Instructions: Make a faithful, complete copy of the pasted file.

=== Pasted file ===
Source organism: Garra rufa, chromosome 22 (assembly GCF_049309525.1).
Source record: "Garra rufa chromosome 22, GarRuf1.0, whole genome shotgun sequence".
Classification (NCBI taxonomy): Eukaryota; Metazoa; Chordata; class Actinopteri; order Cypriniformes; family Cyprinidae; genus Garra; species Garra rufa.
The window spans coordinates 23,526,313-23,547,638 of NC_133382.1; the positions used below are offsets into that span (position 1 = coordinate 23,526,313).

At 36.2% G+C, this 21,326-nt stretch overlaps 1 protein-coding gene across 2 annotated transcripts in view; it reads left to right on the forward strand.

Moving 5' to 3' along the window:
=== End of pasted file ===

Source organism: Garra rufa, chromosome 22 (assembly GCF_049309525.1).
Source record: "Garra rufa chromosome 22, GarRuf1.0, whole genome shotgun sequence".
Classification (NCBI taxonomy): Eukaryota; Metazoa; Chordata; class Actinopteri; order Cypriniformes; family Cyprinidae; genus Garra; species Garra rufa.
The window spans coordinates 23,526,313-23,547,638 of NC_133382.1; the positions used below are offsets into that span (position 1 = coordinate 23,526,313).

At 36.2% G+C, this 21,326-nt stretch overlaps 1 protein-coding gene across 2 annotated transcripts in view; it reads left to right on the forward strand.

Moving 5' to 3' along the window: